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Dr. Paul LatimerAn unfortunate reality sometimes associated with mental illness and its treatment is unwanted weight gain.

Some psychiatric illnesses such as mood disorders and anxiety disorders can cause changes in appetite and motivation that can lead to weight gain on their own. However, weight gain is also a fairly common side effect of some psychiatric medications.

Atypical antipsychotics (particularly those with an affinity for histamine receptors in the body) seem to be among the worst medications for weight gain. These drugs are used to treat bipolar disorder and schizophrenia and can mean the difference between independence and institutionalization for many people with these serious illnesses.

Mood stabilizers such as lithium and divalproex sodium, which are also used to treat bipolar disorder, can also cause significant weight gain in some patients.

Weight gain is a problematic side effect because it can put patients at increased risk for other health problems such as diabetes and heart disease, which are already more likely for many psychiatric patients than for the general population. Gaining weight is also upsetting for the individual and can further damage self esteem.

Many people even stop medication use because of weight gain, which puts them at risk of a serious recurrence of their mental illness.

Even in these situations, weight gain occurs because too many calories are being consumed or too few are being expended. Many people have the idea that when weight gain occurs in relationship to taking medication it is occurring by some other mechanism that has nothing to do with calories consumed and calories expended.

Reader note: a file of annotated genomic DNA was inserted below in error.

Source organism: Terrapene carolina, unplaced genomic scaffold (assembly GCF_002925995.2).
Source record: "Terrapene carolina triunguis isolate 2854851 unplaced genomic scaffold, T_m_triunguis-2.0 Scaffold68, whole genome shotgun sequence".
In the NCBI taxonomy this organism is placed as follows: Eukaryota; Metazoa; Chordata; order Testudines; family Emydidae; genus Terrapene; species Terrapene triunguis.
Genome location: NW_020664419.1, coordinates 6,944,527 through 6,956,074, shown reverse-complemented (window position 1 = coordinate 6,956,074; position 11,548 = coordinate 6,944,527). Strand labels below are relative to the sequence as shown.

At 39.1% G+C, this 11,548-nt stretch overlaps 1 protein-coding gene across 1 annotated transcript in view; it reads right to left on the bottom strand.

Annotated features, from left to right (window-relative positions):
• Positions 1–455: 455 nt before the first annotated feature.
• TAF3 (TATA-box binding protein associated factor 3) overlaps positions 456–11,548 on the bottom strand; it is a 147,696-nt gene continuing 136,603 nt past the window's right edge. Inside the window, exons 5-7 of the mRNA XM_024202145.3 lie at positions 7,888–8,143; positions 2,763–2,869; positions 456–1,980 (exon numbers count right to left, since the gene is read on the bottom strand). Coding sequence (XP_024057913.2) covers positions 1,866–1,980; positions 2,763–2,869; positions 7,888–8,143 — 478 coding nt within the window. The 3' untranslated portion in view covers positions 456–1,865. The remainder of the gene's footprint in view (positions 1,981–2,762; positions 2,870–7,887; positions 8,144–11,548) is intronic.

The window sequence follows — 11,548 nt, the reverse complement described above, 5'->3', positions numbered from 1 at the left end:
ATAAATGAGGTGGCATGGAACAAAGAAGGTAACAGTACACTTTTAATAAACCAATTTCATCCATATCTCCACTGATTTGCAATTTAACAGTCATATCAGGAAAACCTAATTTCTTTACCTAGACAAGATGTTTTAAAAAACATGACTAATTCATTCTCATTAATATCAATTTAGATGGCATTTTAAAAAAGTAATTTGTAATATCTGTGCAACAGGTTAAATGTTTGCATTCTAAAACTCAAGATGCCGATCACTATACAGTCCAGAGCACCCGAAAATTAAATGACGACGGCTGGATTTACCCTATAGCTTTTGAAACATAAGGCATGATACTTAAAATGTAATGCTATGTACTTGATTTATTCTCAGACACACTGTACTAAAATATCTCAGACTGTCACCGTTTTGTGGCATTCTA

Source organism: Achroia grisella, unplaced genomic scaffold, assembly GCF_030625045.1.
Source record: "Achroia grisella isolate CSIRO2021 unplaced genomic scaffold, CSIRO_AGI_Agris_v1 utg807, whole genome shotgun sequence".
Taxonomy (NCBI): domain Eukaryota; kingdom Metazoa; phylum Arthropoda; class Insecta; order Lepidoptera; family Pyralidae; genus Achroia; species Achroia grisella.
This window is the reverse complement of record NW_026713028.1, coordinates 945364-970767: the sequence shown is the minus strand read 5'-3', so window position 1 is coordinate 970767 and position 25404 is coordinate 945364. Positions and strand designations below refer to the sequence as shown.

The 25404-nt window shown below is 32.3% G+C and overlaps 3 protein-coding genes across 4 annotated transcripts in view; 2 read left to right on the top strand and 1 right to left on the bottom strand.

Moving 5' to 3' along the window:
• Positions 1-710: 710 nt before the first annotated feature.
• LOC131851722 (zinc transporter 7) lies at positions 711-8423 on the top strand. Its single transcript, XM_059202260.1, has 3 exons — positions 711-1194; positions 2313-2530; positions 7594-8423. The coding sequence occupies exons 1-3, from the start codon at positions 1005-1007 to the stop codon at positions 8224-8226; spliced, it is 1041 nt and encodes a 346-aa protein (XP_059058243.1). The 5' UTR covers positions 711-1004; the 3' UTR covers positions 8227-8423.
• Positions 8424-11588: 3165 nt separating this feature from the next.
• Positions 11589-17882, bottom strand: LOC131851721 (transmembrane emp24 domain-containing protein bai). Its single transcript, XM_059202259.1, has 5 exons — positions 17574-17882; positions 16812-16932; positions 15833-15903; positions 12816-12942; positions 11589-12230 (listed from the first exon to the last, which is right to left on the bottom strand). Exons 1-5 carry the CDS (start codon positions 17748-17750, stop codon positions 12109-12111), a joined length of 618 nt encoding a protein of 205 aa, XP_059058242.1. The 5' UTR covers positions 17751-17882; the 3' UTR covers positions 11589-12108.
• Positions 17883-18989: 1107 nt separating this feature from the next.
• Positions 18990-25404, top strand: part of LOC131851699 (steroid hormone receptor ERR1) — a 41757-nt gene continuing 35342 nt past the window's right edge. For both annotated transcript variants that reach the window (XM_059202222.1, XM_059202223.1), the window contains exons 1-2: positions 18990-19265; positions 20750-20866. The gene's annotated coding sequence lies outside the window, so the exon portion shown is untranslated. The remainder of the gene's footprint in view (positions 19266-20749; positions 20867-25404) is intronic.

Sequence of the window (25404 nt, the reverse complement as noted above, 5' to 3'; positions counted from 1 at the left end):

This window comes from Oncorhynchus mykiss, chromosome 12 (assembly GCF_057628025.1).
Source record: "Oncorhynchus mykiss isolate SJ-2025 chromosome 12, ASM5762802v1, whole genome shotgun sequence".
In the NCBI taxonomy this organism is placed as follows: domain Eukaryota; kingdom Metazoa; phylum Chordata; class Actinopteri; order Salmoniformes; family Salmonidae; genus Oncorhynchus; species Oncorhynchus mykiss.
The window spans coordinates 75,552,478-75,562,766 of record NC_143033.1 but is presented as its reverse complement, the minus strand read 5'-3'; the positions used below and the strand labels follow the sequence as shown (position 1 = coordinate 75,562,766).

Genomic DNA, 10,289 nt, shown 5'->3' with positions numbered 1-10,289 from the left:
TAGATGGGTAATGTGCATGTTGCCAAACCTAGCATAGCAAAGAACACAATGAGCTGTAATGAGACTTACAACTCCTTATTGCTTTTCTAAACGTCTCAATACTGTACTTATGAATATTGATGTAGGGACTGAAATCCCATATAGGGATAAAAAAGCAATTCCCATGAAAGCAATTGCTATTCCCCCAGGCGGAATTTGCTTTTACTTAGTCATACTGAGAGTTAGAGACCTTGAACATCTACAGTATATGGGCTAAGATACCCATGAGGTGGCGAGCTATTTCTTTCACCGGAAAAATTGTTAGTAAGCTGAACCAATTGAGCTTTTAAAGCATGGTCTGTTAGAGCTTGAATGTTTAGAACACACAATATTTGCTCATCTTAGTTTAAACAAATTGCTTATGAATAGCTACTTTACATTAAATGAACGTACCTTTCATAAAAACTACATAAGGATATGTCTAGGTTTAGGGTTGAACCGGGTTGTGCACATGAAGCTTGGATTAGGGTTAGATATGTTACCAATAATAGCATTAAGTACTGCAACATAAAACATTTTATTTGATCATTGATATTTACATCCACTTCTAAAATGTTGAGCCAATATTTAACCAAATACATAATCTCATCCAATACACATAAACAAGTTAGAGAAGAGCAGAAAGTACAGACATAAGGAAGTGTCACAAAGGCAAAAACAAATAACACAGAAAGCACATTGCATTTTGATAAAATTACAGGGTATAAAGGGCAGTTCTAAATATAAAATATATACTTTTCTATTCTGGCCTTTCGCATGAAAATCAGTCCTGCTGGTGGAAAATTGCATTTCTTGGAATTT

In situations where weight gain is known to be a risk, it is important to monitor weight closely and act before the weight gain becomes a major hurdle. Fortunately, there are some steps that can help ensure weight gain is kept to a minimum during mental health treatment.

In fact, many of the same rules apply for anyone who wishes to achieve and maintain a healthy weight.

Learning to eat nutritious foods including fruits and vegetables and eating fewer foods that are high in calories and low in nutrients can help. Also, cutting back on ‘junk’ food such as chips and soda are also ways to keep the waistline in check.

Some psychiatric medications make people feel hungry all the time. Some recommended ways to combat this side effect include chewing gum or drinking water to curb an insatiable appetite. In some cases if this is very severe, a change in medication may be warranted or the addition of other medications that suppress appetite may be a possibility.

Support from peers in similar circumstances as well as from healthcare providers can also help motivation for a healthy, balanced diet.

As is the case for anyone, increasing physical activity is an important way to keep weight gain to a minimum. Walking is a safe and effective way to stay active as are cycling and swimming. Higher intensity activities like aerobics classes or jogging are also effective if there are no health problems preventing high intensity exercise.

This is probably the major element missing in most psychiatric patients who are gaining weight. Lack of energy, lack of motivation and sedating medications are all contributing factors to unwanted weight gain. For someone who never leaves the house or who may be in bed most of the day, very few calories can be consumed without gaining weight.

Dr. Latimer is president of Okanagan Clinical Trials and a Kelowna psychiatrist.

Weight gain

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